Since its 2004 founding, G.O.O.D. Music has been considered one of the industry’s most top labels, and its highly anticipated compilation album Cruel Summer, released Tuesday, did not disappoint. Ringleader Kanye West and his fellow rap and hip-hop impresarios have put together a quality album in a time when no other labels are showing this type of team connectivity.
As with much of West’s work, the album strikes a nice balance between mainstream radio hits and quality production for the tougher to impress. You can feel West’s presence on the beats that follow unorthodox drums and samples. Notable production also comes from Hit-Boy, Young Chop, and Travis Scott.
Cruel Summer features 5 singles, three of which reached top 10 positions on the Billboard Hot 100. “I Don’t Like,” “Mercy” and “Clique” have all been receiving plenty of radio playtime, and are steadily creeping up the iTunes charts.
The success is hardly a surprise, especially considering the talent assembled. West recruited two label mates, 2 Chainz and Big Sean for “I Don’t Like”, as well as hip hop legend Jadakiss. “Mercy,” perhaps the most popular radio hit from the album, again features 2 Chainz and Big Sean, as well as G.O.O.D. Music’s Pusha T. “Clique,” the last released single and a number one hit on iTunes, gets a boost from West mentor Jay-Z.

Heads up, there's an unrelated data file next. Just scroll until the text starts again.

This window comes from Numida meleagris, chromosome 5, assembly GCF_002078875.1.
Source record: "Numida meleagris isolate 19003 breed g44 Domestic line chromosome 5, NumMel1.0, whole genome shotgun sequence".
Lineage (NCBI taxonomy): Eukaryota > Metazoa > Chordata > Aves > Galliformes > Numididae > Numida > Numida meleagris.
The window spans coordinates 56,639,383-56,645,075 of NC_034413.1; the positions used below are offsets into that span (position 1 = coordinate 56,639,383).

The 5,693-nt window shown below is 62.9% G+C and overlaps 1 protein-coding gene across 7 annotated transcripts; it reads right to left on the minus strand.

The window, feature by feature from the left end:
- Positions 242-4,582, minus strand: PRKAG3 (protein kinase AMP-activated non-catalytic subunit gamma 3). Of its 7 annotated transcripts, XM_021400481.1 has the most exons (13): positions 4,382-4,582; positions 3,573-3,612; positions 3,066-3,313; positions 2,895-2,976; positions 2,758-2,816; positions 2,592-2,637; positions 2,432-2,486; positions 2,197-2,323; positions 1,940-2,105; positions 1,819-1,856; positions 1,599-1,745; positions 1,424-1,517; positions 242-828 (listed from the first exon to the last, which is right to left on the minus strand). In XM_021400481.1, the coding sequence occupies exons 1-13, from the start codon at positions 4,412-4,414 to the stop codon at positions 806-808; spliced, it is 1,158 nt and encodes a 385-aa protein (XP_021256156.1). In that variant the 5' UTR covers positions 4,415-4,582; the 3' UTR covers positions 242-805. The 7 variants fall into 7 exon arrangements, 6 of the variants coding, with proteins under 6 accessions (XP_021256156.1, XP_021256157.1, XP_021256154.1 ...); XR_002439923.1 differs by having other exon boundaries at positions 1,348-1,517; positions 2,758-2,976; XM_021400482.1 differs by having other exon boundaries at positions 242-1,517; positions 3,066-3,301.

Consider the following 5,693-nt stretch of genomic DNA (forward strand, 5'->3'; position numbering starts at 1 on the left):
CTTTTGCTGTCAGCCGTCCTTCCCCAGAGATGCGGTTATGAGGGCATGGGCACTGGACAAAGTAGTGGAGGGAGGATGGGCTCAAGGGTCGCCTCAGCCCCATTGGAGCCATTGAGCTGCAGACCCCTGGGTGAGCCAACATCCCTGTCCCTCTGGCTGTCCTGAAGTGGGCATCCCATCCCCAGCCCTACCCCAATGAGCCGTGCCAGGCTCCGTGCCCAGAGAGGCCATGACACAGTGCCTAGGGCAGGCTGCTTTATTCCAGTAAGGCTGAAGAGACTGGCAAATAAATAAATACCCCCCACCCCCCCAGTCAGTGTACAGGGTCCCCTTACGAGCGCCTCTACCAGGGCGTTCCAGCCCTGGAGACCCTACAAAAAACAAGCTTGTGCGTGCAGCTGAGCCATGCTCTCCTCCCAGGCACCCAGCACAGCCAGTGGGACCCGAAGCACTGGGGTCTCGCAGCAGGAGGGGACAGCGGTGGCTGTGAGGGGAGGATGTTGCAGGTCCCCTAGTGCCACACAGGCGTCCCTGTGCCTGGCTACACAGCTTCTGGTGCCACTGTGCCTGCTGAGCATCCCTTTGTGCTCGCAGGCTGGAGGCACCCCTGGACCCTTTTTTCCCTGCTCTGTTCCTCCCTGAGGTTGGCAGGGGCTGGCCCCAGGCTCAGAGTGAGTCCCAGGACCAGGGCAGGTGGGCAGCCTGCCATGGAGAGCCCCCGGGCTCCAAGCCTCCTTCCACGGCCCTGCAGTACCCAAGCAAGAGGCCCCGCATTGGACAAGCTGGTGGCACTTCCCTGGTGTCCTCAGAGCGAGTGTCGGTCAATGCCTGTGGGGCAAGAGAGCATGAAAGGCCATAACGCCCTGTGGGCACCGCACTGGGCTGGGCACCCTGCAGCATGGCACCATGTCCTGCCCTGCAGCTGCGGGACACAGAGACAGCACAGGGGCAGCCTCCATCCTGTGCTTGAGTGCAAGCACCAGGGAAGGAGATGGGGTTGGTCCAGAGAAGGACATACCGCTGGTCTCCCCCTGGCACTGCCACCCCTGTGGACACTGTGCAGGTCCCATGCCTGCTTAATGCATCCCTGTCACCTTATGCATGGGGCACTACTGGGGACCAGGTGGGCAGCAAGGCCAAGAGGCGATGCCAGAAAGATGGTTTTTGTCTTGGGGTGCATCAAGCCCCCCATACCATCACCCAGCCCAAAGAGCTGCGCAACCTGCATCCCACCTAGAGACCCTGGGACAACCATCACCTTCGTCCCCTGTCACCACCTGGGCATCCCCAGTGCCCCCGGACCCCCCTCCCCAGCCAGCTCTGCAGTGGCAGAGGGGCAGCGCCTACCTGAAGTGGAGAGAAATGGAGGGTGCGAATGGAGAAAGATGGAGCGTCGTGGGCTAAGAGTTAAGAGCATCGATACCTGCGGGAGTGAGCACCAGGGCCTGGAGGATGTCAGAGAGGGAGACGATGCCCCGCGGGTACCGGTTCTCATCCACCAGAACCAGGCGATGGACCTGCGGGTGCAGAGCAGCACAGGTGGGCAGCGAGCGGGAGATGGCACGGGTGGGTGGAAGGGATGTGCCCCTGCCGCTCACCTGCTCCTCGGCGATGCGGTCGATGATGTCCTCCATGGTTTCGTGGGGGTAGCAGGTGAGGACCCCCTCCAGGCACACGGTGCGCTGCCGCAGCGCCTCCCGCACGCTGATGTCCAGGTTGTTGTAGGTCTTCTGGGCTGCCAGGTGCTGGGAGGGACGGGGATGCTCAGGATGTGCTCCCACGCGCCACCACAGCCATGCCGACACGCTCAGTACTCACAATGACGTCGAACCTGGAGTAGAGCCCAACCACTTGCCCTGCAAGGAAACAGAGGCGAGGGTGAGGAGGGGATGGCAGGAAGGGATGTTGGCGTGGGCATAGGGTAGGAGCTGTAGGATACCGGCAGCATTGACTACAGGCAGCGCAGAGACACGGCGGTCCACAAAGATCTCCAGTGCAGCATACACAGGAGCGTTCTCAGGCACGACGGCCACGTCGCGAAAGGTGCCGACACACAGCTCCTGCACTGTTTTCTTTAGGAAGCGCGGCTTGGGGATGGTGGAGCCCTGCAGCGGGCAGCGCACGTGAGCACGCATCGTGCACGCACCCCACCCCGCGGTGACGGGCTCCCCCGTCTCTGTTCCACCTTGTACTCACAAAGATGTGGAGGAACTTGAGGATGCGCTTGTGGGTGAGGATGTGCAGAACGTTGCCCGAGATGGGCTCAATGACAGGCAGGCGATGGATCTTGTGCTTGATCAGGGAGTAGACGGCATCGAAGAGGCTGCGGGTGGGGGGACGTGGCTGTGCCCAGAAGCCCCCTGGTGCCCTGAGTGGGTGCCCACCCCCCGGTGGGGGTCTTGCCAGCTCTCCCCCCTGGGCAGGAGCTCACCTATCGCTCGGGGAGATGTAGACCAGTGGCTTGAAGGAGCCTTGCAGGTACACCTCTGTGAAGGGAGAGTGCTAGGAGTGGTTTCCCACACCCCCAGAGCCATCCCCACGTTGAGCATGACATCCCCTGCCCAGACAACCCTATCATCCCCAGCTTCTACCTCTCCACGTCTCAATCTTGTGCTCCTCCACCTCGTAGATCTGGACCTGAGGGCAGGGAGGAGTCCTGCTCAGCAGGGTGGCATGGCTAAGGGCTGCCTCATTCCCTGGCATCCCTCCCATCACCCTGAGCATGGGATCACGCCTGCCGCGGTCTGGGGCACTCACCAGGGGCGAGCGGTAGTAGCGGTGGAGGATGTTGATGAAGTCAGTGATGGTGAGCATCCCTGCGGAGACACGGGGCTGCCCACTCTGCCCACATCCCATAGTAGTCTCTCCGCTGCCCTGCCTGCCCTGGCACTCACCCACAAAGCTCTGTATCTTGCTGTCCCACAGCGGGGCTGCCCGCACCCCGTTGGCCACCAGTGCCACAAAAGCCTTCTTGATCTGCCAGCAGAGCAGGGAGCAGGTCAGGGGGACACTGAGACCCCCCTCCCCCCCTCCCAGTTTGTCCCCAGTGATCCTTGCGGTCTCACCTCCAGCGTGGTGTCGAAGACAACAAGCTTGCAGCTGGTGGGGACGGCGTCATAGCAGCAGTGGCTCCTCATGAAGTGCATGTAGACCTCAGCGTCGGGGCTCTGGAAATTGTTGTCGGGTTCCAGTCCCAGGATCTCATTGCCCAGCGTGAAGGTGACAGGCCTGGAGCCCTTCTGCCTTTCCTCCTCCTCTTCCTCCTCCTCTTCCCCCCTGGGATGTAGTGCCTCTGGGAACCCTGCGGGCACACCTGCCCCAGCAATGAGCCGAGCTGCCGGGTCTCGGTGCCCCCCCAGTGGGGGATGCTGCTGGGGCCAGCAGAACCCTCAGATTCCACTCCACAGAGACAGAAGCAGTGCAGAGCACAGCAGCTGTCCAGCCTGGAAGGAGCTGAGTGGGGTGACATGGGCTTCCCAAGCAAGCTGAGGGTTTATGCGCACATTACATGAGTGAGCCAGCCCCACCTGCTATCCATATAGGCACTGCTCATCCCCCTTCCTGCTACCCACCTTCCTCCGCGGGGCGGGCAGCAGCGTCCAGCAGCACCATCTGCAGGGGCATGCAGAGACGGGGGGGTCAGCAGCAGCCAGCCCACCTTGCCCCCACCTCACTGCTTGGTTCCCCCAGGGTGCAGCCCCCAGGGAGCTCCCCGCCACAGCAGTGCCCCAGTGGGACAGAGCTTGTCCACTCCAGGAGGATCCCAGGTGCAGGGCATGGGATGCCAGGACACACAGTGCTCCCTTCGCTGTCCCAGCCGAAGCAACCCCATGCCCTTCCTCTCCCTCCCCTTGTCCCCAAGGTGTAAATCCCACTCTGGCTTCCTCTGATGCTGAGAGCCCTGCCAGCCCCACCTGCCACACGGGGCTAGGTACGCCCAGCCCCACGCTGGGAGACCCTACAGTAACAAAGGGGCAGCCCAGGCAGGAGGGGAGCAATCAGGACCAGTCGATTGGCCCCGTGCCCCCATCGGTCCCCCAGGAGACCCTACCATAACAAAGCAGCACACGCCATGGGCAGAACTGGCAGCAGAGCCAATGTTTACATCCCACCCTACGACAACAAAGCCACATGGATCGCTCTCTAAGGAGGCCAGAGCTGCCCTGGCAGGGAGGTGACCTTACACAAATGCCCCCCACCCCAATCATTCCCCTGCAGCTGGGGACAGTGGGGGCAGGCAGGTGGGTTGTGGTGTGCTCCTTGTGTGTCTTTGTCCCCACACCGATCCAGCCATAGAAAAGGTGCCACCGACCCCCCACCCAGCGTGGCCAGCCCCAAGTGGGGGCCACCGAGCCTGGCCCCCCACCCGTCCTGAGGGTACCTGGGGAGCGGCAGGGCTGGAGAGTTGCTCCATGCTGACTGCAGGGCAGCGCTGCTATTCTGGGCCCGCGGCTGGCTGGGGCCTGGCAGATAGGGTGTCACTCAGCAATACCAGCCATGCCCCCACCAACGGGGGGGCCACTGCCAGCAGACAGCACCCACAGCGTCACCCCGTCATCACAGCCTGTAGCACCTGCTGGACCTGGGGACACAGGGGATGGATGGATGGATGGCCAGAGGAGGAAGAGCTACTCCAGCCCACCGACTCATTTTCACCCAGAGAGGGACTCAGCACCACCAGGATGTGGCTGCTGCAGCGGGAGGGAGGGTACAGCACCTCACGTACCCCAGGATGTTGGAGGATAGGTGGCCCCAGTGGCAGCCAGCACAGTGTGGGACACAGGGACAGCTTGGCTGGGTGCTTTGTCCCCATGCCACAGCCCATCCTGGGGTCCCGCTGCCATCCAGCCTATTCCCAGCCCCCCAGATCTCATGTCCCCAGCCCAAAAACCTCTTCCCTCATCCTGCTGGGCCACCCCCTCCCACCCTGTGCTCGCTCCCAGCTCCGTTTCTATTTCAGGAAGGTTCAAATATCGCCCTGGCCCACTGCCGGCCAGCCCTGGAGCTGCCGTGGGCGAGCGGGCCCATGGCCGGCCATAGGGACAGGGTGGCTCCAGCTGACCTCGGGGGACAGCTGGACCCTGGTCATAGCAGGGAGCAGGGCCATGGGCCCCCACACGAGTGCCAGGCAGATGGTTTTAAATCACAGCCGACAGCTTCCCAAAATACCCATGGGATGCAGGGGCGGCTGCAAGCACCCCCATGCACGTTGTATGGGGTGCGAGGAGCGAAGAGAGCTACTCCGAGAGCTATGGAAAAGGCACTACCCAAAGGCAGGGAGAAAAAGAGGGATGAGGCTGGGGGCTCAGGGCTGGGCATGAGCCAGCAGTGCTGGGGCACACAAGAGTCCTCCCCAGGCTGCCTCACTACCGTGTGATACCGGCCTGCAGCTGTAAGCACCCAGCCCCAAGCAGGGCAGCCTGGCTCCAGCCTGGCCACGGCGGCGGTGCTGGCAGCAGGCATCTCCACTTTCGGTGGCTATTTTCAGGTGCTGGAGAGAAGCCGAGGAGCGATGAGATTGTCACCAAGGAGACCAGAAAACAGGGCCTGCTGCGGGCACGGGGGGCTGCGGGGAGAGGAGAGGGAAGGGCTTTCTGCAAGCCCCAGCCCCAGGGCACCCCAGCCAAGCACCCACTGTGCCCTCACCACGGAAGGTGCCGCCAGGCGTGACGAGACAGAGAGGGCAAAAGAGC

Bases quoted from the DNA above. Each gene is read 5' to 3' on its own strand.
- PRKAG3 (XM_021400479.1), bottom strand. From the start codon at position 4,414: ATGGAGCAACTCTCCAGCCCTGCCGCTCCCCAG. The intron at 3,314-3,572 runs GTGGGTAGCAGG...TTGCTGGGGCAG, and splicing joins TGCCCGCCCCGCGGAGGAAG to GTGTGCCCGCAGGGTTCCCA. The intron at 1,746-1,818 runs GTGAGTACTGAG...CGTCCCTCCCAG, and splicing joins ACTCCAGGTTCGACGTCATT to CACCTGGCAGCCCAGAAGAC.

Those who complain about the album’s shallow lyrics will still appreciate the top notch production and talent assembled here. And the tenants of collaboration and camaraderie that populate the world of G.O.O.D. surely compensate. From West’s genius artistic visions to Common and Big Sean’s lyricism to the grimier street styles of 2 Chainz and Pusha T, Cruel Summer is able to create a variety of songs that encompass a vast world of hip-hop.
Still — and this is no real surprise — West is the centerpiece, the man off whom all others play. He sets a thematic tone for the album as he likens himself to “the God of Rap” on “To The World,” or claims that, “G.O.O.D. would have been G.O.D. but I added more O’s,” as he does on “The One.” The other artists try to keep up, bragging about how rich and powerful they are.
But as always, Kanye adds some humor to the album, like when he raps about his girlfriend Kim Kardashian on the songs “Cold” and “Clique.” “Cold,” released before “Kimye” became a thing, expresses a particular distaste and jealously for Kris Humphries.
“And I’ll admit I fell in love with Kim / Around the same time she had fell in love with him / Well that’s cool baby girl do your thing / Lucky I ain’t have Jay drop him from the team,” Kanye says.
In “Clique,” Kim’s sex-tape is fair game — “my girl a superstar all from a home movie” — a display of braggadocio so heavy and free of judgement it can only be entertaining and appreciated.
Again, though, the true strength of the album lies in the production. On multiple songs, the beat changes two, three, sometimes even four times. This alone shows the progression of G.O.O.D. over the last few years. And these intricacies make up for what is lost in deep, meaningful lyricism.
On beats alone, the label claims its spot among hip hop’s best.